The Goodall Focus and some of its major sites
The Goodall Focus was a Hopewellian culture from the Middle Woodland period peoples that occupied Western Michigan and northern Indiana from around 200 BCE to 500 CE. Extensive trade networks existed at this time, particularly among the many local cultural expressions of the Hopewell communities. The Goodall pattern stretched from the southern tip of Lake Michigan, east across northern Indiana, to the Ohio border, then northward, covering central Michigan, almost reaching to Saginaw Bay on the east and Grand Traverse Bay to the north. The culture is named for the Goodall Site in northwest Indiana.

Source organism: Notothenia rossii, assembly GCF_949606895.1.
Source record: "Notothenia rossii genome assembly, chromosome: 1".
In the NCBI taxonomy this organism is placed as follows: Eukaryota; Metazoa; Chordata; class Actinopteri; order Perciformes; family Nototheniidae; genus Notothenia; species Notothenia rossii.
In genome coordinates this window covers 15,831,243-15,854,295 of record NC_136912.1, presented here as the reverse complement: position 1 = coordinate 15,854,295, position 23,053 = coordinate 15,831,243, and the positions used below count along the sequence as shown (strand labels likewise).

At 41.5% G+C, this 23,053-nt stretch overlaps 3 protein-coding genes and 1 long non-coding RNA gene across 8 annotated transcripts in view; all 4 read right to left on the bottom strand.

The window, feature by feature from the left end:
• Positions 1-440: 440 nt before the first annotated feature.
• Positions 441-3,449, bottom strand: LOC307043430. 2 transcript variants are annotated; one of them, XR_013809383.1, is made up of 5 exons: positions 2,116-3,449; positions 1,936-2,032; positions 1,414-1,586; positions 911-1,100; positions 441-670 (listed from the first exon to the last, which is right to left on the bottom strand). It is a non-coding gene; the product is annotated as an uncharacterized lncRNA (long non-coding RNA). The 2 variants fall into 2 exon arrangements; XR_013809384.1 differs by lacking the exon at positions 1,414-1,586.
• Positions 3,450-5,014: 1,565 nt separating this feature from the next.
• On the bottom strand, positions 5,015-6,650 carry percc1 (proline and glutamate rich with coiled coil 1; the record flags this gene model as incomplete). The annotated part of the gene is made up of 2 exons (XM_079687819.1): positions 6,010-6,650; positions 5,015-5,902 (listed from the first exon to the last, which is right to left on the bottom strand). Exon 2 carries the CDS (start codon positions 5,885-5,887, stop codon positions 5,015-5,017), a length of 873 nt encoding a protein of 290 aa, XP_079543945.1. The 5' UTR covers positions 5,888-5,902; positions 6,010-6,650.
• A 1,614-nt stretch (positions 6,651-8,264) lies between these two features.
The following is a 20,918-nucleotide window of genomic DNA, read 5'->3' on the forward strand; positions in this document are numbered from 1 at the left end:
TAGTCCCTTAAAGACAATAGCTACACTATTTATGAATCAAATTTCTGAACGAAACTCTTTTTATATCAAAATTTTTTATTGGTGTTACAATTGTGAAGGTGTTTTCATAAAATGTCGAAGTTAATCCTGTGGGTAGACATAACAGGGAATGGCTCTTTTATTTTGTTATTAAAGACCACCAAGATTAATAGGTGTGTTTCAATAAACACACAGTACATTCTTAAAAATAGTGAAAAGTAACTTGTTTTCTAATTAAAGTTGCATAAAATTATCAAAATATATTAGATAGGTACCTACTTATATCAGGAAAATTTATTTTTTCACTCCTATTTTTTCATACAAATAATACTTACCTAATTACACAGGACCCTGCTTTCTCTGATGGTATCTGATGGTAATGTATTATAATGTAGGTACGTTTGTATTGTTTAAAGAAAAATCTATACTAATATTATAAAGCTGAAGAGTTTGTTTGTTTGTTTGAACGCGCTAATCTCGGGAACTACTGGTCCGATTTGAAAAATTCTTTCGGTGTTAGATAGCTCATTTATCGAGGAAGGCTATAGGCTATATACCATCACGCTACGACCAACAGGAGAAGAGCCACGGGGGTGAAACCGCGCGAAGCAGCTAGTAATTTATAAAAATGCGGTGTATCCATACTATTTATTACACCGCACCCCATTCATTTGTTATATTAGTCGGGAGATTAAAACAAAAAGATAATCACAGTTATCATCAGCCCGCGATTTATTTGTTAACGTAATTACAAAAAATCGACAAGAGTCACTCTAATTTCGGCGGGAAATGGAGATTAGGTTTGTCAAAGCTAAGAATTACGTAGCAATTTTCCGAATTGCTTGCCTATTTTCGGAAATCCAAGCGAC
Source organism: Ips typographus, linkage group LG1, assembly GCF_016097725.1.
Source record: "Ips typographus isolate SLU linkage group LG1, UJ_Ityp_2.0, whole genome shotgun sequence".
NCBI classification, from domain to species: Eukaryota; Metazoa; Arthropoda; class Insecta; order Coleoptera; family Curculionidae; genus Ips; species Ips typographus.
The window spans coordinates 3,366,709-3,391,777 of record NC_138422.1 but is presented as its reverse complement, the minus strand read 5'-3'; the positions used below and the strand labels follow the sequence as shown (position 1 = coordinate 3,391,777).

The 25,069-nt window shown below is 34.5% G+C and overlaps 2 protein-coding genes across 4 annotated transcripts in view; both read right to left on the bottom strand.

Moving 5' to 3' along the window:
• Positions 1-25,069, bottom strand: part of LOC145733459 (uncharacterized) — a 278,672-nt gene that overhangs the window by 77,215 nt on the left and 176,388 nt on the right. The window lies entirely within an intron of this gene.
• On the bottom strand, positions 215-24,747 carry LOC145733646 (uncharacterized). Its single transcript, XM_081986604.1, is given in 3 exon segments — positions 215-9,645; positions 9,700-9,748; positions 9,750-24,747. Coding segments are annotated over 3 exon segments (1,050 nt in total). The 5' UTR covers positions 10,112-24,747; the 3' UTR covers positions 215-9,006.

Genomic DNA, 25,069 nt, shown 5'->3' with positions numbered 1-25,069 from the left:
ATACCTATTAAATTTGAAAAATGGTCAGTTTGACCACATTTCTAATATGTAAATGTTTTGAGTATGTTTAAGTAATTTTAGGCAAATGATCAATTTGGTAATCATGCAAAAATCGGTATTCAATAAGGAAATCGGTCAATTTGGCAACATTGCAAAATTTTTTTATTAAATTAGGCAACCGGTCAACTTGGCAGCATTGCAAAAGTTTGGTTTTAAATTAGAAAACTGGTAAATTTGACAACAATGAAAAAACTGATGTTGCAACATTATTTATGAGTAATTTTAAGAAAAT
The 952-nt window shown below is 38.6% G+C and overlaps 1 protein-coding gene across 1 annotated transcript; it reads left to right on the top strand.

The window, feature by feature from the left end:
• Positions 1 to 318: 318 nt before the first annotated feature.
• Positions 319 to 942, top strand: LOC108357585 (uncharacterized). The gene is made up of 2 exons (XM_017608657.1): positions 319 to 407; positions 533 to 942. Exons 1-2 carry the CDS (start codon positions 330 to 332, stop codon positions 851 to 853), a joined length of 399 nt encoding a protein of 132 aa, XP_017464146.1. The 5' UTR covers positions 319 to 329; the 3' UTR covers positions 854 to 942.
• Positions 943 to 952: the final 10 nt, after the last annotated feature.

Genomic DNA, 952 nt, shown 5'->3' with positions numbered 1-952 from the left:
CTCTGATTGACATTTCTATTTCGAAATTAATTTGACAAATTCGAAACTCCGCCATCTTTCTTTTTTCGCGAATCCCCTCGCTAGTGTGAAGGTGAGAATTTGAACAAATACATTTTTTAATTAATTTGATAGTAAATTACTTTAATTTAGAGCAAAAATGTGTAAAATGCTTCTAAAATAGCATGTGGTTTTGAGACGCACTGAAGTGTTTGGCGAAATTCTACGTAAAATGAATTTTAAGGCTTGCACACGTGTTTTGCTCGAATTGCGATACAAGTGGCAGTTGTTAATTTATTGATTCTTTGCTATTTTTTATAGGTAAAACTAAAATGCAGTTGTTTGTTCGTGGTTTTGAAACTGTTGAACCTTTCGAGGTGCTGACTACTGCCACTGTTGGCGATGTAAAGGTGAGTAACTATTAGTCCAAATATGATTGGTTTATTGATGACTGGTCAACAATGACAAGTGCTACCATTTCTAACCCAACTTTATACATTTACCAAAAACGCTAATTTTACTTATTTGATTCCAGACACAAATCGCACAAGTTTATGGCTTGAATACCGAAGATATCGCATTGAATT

Ceramics tend to come from middens and contain expanding and contracting stemmed projectile points and obsidian flakes. Research has been on-going through the 1990s at sites in northwest Indiana, the Galien River Basin, the Kalamazoo River Basin and the Grand River basin.
- ^ a b Hopewell Archeology: The Newsletter of Hopewell Archeology in the Ohio River Valley; 4. Current Research on the Goodall Focus; Volume 2, Number 1, October 1996
- The Goodall focus: an analysis of ten Hopewellian components in Michigan and Indiana / Ohio; by George I Quimby, Jr.; Indianapolis : Indiana Historical Society, 1941.
- Hopewell Archeology: The Newsletter of Hopewell Archeology in the Ohio River Valley; 4. Current Research on the Goodall Focus; Volume 2, Number 1, October 1996